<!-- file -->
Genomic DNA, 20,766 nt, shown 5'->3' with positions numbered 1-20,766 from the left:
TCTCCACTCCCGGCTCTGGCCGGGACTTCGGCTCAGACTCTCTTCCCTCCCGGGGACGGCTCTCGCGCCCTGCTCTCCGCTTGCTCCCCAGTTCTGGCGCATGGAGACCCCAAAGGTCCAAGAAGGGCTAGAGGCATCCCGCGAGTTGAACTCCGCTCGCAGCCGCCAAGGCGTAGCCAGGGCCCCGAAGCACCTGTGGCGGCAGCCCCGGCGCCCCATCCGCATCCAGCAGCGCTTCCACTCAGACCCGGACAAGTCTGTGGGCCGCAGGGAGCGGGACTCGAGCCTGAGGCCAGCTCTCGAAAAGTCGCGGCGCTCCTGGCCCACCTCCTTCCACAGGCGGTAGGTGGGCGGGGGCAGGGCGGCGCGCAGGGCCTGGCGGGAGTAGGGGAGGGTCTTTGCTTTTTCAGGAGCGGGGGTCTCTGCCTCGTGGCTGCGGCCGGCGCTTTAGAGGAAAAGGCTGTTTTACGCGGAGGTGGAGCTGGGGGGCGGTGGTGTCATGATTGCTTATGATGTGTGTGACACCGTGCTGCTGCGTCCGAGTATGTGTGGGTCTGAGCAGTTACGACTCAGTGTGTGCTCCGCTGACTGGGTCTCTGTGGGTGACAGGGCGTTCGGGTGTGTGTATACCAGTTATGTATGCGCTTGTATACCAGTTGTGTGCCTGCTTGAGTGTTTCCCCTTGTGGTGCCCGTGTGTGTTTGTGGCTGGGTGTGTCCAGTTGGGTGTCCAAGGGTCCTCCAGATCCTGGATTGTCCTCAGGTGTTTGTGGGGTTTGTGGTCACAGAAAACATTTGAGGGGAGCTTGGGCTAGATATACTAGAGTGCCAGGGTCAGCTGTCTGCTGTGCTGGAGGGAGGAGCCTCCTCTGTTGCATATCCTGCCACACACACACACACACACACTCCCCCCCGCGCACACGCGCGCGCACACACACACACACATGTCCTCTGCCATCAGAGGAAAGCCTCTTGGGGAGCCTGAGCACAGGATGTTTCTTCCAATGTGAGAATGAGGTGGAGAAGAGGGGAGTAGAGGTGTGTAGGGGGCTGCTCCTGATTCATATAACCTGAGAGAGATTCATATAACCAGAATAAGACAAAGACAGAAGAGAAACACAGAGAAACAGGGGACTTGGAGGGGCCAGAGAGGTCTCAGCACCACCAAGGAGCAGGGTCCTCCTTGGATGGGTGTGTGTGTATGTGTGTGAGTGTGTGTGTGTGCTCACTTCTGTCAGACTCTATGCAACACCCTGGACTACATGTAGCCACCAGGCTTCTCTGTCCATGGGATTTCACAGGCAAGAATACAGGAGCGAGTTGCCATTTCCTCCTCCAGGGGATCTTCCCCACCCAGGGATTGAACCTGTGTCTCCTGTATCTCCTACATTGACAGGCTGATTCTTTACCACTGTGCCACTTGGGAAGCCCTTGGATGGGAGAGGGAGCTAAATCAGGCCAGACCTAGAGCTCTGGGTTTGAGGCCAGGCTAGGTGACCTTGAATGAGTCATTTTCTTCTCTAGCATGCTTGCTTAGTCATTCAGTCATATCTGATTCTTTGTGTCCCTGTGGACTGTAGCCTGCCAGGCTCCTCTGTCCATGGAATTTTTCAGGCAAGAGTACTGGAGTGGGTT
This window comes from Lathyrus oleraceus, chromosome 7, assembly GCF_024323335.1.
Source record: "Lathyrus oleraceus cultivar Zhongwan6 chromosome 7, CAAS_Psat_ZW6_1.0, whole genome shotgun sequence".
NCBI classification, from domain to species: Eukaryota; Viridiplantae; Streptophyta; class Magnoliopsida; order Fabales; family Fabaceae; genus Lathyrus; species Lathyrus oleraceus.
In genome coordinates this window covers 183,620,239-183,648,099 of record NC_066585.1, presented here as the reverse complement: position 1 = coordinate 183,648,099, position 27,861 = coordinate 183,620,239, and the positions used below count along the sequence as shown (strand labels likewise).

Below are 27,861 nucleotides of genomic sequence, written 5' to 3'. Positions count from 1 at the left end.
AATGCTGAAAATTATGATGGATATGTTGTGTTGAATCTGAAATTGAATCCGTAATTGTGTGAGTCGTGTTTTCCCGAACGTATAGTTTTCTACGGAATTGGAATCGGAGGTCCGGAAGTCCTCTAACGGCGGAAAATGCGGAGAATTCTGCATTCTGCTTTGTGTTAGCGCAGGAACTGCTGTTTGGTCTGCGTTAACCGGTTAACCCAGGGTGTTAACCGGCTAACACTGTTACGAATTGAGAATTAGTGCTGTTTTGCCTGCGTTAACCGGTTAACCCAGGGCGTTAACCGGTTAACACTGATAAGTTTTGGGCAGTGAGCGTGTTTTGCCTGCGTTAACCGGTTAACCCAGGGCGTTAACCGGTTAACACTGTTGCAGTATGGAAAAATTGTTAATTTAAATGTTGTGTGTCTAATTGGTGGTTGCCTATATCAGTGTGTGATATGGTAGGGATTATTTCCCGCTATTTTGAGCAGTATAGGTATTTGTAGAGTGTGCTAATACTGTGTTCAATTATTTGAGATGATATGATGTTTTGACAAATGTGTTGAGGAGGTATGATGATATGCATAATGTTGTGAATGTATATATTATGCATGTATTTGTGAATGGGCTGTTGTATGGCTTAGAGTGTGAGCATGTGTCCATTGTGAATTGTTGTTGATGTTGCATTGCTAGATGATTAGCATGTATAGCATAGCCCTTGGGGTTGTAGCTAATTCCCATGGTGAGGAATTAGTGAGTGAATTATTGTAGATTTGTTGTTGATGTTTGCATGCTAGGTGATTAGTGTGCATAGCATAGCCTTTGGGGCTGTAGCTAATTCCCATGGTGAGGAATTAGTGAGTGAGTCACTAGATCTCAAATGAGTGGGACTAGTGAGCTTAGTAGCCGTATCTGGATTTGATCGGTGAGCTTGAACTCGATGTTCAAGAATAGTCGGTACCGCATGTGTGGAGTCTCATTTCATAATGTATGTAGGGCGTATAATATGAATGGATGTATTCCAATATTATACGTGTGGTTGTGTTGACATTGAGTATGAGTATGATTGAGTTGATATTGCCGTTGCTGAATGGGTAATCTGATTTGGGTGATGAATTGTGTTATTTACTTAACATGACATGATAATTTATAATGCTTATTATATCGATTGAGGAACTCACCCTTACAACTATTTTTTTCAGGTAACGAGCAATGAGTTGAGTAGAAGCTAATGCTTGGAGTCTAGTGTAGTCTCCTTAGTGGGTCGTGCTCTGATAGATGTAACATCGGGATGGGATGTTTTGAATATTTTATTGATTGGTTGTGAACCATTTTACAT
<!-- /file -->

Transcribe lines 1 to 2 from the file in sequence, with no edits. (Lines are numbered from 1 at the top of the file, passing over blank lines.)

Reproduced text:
Genomic DNA, 20,766 nt, shown 5'->3' with positions numbered 1-20,766 from the left:
TCTCCACTCCCGGCTCTGGCCGGGACTTCGGCTCAGACTCTCTTCCCTCCCGGGGACGGCTCTCGCGCCCTGCTCTCCGCTTGCTCCCCAGTTCTGGCGCATGGAGACCCCAAAGGTCCAAGAAGGGCTAGAGGCATCCCGCGAGTTGAACTCCGCTCGCAGCCGCCAAGGCGTAGCCAGGGCCCCGAAGCACCTGTGGCGGCAGCCCCGGCGCCCCATCCGCATCCAGCAGCGCTTCCACTCAGACCCGGACAAGTCTGTGGGCCGCAGGGAGCGGGACTCGAGCCTGAGGCCAGCTCTCGAAAAGTCGCGGCGCTCCTGGCCCACCTCCTTCCACAGGCGGTAGGTGGGCGGGGGCAGGGCGGCGCGCAGGGCCTGGCGGGAGTAGGGGAGGGTCTTTGCTTTTTCAGGAGCGGGGGTCTCTGCCTCGTGGCTGCGGCCGGCGCTTTAGAGGAAAAGGCTGTTTTACGCGGAGGTGGAGCTGGGGGGCGGTGGTGTCATGATTGCTTATGATGTGTGTGACACCGTGCTGCTGCGTCCGAGTATGTGTGGGTCTGAGCAGTTACGACTCAGTGTGTGCTCCGCTGACTGGGTCTCTGTGGGTGACAGGGCGTTCGGGTGTGTGTATACCAGTTATGTATGCGCTTGTATACCAGTTGTGTGCCTGCTTGAGTGTTTCCCCTTGTGGTGCCCGTGTGTGTTTGTGGCTGGGTGTGTCCAGTTGGGTGTCCAAGGGTCCTCCAGATCCTGGATTGTCCTCAGGTGTTTGTGGGGTTTGTGGTCACAGAAAACATTTGAGGGGAGCTTGGGCTAGATATACTAGAGTGCCAGGGTCAGCTGTCTGCTGTGCTGGAGGGAGGAGCCTCCTCTGTTGCATATCCTGCCACACACACACACACACACACTCCCCCCCGCGCACACGCGCGCGCACACACACACACACATGTCCTCTGCCATCAGAGGAAAGCCTCTTGGGGAGCCTGAGCACAGGATGTTTCTTCCAATGTGAGAATGAGGTGGAGAAGAGGGGAGTAGAGGTGTGTAGGGGGCTGCTCCTGATTCATATAACCTGAGAGAGATTCATATAACCAGAATAAGACAAAGACAGAAGAGAAACACAGAGAAACAGGGGACTTGGAGGGGCCAGAGAGGTCTCAGCACCACCAAGGAGCAGGGTCCTCCTTGGATGGGTGTGTGTGTATGTGTGTGAGTGTGTGTGTGTGCTCACTTCTGTCAGACTCTATGCAACACCCTGGACTACATGTAGCCACCAGGCTTCTCTGTCCATGGGATTTCACAGGCAAGAATACAGGAGCGAGTTGCCATTTCCTCCTCCAGGGGATCTTCCCCACCCAGGGATTGAACCTGTGTCTCCTGTATCTCCTACATTGACAGGCTGATTCTTTACCACTGTGCCACTTGGGAAGCCCTTGGATGGGAGAGGGAGCTAAATCAGGCCAGACCTAGAGCTCTGGGTTTGAGGCCAGGCTAGGTGACCTTGAATGAGTCATTTTCTTCTCTAGCATGCTTGCTTAGTCATTCAGTCATATCTGATTCTTTGTGTCCCTGTGGACTGTAGCCTGCCAGGCTCCTCTGTCCATGGAATTTTTCAGGCAAGAGTACTGGAGTGGGTT